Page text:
Aren’t there enough hormones in middle school already?

The NYT reported yesterday that Portland, ME is making prescription birth control available to middle school students. The debate has been going along the usual predictable political lines. (Here’s an example from Pandagon.) Now, I think that right-wing claims that birth control causes sex are ridiculous, but I still have reservations about schools passing out prescription medication.

Hormonal birth control is a serious drug – it can have unpleasant side effects and interact with other medication. Every single one of my female friends has a nasty-side-effect story, from weight gain to crippling nausea. In my case, the pill interferes with my thyroid-replacement hormone (I’ve got hypothyroidism), so that both have to be carefully monitored and adjusted. Will these schools have the resources to deal with potential complications? Will middle-schoolers have the maturity to keep all their doctors informed of their current medications and medical conditions?

In an ideal world, every 12 year old would have a primary-care physician that could coordinate all their care, wouldn’t judge, and would keep their privacy. This isn’t that happy land, but is Portland’s solution really the way to go about it? Instead of passing out synthetic hormones, how about having a bowl of condoms in every bathroom stall? And really explicit & accurate sex education?


8 Responses to Aren’t there enough hormones in middle school already?

  1. anna says:

    i know what you mean – hormones are really scary stuff. it does seem like condom availability (and good sex ed! imagine!) might be a simpler and safer overall solution. eesh.

  2. Sam says:

    Yes. And while I don’t think birth control causes sex, I do think the pill provides a false sense of security. You have to actually take it every day, at the same time — my middle schoolers can’t manage to remember to bring a pencil to class!

    I also think that there’s an sense of tacit condoning conveyed by the pill that isn’t by condoms. “Keep a condom in your purse” feels like an emergency measure; “let me give you a prescription for the pill” is planning ahead. It really might, in fact, encourage some kids to feel like they “should” be having sex, because The Establishment clearly assumes that all their friends are already OMG!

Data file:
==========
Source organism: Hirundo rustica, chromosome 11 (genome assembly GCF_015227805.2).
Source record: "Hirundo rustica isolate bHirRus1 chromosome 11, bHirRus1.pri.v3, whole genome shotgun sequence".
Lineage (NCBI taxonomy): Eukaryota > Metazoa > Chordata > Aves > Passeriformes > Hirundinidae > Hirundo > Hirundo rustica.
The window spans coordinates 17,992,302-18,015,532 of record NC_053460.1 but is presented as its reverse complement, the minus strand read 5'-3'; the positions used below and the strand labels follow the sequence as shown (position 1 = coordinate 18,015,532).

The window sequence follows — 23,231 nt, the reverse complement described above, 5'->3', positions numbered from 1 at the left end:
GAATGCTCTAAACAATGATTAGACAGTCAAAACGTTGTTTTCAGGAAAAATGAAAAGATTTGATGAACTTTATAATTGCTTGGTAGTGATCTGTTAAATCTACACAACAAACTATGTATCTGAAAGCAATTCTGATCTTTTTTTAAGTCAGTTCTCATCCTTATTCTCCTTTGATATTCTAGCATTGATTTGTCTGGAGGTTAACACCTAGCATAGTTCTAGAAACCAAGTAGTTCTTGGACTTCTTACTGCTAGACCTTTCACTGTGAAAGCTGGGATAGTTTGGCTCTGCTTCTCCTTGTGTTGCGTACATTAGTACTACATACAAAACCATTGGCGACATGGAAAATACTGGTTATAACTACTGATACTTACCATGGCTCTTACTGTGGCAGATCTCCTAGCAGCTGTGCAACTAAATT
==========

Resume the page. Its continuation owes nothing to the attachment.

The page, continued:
And seriously? There is no circumstance under which 12-year-olds should be having sex. I teach them all day, and they are still children. Some high school students are ready, some aren’t, and I’m a-ok with their doctors prescribing them birth control after appropriate sex ed and discussion. But middle schoolers? Absolutely fucking not.

  3. Koji Oe says:

    Sex should be saved for after marriage. This is ridiculous.

  4. lisamm says:

    Middle school is 6th-8th grade. My daughter will start 6th grade next Sept. at age 10 (Nov. birthday). So 10-11 year olds would have access to birth control pills and the patch WITHOUT THEIR PARENTS CONSENT OR KNOWLEDGE. How many 10-11 year olds are having sex, really? In high school there’s afeeling of ‘everybody’s doing it’, but middle school? I don’t think birth control causes sex, but there is certainly an implied consent from the school if it’s freely given out.. (oh, and kiddies, you don’t have to tell your parents!!) I would be so pissed if I lived in that district! I’m a girl scout leader, and we can’t even apply SUNSCREEN on the girls or give them an aspirin, let alone hand out birth control pills. I would think the school would worry about liability if a girl got sick or hurt from the hormones. I don’t like the “condoms in a bowl in the bathroom” idea either. Save it for high school.

  5. J says:

    it’s just one school or one district, as I recall. They’ve already made condoms available for years, have good sex ed, and parents would have had to consent at some point to the school giving their kid medicine (though not explicitly the pill).

    I’m wondering what level of sexual activity they’re already aware of that they feel the need to escalate to the pill. From listening to a parent at the school who is also (on the school board?) a decision-maker in this thing on the pill side, it seems like there’s enough sex happening that they’d rather keep the girls unpregnant than hope they’re using condoms.

    Still feel woogy about it, just thought I’d respond to some of the OMG!s above.

  6. Eric Wolff says:

    [this is Miriam on Eric’s computer.]
    J is correct – though, like him, I still feel woogy. Here’s some more background. It appears that this step was sparked by 17 middle school pregnancies in 4 years (not counted miscarriages and terminations.) Apparently Baltimore middle schoolers have had access to contraception for over ten years, and it has cut the birth rate substantially. Is it because middle school girls who have sex have older boyfriends who won’t wear condoms? So they’re not pregnant, but they are unprotected from STDs. It’s something, I guess. Though very very far from good.

  7. Sam says:

    I want to know a lot more about the sex ed in this district, and in the Baltimore schools you mention, Eric. That seems like a glaring omission in the article.

  8. Courtney says:

    I understand parents concern about there children having connections with birth control and condoms in schools, but most parents don’t understand that some parents are NOT being parents at ALL and those children shouldn’t have to suffer because of lack of sex knowledge. It hasn’t been very long sense i’ve been in middle school and high school, and i know for a fact that kids are going to take risks sexually no matter what. Kids will be kids no matter what morals you teach them. Let them make the choice to be educated. Let them be safe!!!

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